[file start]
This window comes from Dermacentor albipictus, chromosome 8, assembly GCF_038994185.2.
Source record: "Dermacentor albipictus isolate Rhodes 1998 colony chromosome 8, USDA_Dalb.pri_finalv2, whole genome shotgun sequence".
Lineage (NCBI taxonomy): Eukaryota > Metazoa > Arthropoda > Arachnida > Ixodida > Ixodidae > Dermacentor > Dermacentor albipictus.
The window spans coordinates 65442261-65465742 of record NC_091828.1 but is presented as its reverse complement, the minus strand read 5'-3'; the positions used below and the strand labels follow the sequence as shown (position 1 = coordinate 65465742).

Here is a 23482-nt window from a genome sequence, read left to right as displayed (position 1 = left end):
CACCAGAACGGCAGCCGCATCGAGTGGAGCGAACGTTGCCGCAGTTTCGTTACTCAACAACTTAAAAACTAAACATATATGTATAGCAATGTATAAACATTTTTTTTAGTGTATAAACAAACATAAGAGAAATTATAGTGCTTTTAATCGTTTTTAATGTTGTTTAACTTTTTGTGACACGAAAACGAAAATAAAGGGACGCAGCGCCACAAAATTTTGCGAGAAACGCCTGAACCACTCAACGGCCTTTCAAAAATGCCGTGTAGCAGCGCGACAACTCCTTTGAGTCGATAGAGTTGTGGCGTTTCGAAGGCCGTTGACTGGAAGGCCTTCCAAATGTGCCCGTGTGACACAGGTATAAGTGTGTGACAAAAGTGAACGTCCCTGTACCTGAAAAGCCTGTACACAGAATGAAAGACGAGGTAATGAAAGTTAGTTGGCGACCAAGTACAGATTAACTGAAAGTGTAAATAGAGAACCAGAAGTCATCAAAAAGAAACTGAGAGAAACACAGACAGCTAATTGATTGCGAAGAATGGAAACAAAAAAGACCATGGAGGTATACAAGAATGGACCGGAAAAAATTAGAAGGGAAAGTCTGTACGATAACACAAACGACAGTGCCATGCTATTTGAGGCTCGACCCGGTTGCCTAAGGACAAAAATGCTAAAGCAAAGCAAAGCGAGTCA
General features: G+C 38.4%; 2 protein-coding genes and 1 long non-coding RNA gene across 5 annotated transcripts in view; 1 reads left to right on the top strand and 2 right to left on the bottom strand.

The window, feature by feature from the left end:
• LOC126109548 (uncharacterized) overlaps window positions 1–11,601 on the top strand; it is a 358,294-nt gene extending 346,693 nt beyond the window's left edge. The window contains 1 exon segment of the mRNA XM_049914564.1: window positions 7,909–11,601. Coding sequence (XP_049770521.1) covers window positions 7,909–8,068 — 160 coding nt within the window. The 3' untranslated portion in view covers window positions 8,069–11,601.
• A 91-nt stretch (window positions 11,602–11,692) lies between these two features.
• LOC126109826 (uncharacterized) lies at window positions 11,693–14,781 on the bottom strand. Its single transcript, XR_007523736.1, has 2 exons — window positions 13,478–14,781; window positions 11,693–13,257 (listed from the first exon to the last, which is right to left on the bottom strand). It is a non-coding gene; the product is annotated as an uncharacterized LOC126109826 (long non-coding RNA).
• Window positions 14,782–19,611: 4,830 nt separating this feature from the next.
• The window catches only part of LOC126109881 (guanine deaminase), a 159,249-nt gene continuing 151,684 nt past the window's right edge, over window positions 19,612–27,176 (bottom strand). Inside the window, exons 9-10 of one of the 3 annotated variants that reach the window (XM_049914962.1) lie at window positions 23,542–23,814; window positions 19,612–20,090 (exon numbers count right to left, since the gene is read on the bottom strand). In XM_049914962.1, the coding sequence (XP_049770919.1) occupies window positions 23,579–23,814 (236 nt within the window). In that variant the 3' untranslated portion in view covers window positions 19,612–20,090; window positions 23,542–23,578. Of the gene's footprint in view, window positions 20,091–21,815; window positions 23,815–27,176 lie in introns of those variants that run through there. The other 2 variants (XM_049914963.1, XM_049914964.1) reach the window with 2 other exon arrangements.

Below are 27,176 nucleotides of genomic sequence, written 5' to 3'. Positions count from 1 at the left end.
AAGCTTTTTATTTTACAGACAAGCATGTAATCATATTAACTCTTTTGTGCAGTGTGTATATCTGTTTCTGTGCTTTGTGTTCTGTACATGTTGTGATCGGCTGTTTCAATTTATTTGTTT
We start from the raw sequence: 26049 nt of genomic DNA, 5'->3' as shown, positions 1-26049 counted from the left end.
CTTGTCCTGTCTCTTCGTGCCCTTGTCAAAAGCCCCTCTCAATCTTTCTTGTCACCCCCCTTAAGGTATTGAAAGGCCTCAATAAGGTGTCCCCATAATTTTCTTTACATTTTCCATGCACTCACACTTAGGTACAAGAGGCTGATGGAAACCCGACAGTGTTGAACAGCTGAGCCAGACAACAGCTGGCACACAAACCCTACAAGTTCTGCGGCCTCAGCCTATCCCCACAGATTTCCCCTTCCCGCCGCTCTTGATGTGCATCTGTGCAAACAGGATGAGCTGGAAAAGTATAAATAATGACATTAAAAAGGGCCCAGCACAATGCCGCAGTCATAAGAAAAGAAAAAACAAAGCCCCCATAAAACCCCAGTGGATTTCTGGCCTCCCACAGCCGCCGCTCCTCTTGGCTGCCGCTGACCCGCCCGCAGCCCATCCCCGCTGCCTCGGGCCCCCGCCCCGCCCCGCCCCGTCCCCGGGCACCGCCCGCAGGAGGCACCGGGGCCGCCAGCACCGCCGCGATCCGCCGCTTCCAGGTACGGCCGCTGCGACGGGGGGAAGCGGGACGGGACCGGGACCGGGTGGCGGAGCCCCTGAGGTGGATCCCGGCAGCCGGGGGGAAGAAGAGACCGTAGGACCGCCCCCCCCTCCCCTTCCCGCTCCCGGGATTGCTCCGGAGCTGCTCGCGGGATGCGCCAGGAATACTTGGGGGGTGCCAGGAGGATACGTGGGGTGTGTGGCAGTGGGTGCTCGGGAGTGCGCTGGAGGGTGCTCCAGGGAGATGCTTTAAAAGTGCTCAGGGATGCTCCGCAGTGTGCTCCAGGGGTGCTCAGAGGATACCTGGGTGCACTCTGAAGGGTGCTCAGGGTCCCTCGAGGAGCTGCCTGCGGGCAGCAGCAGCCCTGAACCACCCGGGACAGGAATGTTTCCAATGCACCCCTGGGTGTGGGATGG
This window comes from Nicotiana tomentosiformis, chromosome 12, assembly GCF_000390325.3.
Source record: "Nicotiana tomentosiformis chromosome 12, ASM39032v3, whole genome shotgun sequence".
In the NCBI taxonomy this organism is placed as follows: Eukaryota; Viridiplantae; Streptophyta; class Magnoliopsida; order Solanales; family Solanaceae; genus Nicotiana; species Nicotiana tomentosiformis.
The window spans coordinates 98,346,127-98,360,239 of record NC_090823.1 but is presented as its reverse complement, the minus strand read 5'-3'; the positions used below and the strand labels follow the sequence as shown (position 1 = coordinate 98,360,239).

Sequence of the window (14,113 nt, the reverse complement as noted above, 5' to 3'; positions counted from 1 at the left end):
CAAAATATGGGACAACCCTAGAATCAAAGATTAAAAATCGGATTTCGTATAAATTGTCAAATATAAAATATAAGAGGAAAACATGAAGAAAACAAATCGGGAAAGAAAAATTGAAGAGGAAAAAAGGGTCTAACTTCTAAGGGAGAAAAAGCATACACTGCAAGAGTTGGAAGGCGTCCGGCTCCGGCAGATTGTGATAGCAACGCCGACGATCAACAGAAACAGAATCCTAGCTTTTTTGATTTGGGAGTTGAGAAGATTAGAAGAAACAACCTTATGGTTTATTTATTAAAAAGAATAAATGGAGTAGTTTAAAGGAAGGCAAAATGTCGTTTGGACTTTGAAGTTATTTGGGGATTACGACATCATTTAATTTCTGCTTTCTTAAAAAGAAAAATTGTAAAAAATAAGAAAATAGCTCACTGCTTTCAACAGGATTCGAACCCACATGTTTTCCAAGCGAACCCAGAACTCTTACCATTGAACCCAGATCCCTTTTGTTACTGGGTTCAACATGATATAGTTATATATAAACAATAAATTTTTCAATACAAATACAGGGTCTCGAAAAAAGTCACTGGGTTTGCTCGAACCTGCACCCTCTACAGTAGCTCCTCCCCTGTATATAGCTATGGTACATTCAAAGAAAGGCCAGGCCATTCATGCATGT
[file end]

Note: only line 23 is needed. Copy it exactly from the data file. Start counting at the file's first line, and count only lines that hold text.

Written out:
CAAAATATGGGACAACCCTAGAATCAAAGATTAAAAATCGGATTTCGTATAAATTGTCAAATATAAAATATAAGAGGAAAACATGAAGAAAACAAATCGGGAAAGAAAAATTGAAGAGGAAAAAAGGGTCTAACTTCTAAGGGAGAAAAAGCATACACTGCAAGAGTTGGAAGGCGTCCGGCTCCGGCAGATTGTGATAGCAACGCCGACGATCAACAGAAACAGAATCCTAGCTTTTTTGATTTGGGAGTTGAGAAGATTAGAAGAAACAACCTTATGGTTTATTTATTAAAAAGAATAAATGGAGTAGTTTAAAGGAAGGCAAAATGTCGTTTGGACTTTGAAGTTATTTGGGGATTACGACATCATTTAATTTCTGCTTTCTTAAAAAGAAAAATTGTAAAAAATAAGAAAATAGCTCACTGCTTTCAACAGGATTCGAACCCACATGTTTTCCAAGCGAACCCAGAACTCTTACCATTGAACCCAGATCCCTTTTGTTACTGGGTTCAACATGATATAGTTATATATAAACAATAAATTTTTCAATACAAATACAGGGTCTCGAAAAAAGTCACTGGGTTTGCTCGAACCTGCACCCTCTACAGTAGCTCCTCCCCTGTATATAGCTATGGTACATTCAAAGAAAGGCCAGGCCATTCATGCATGT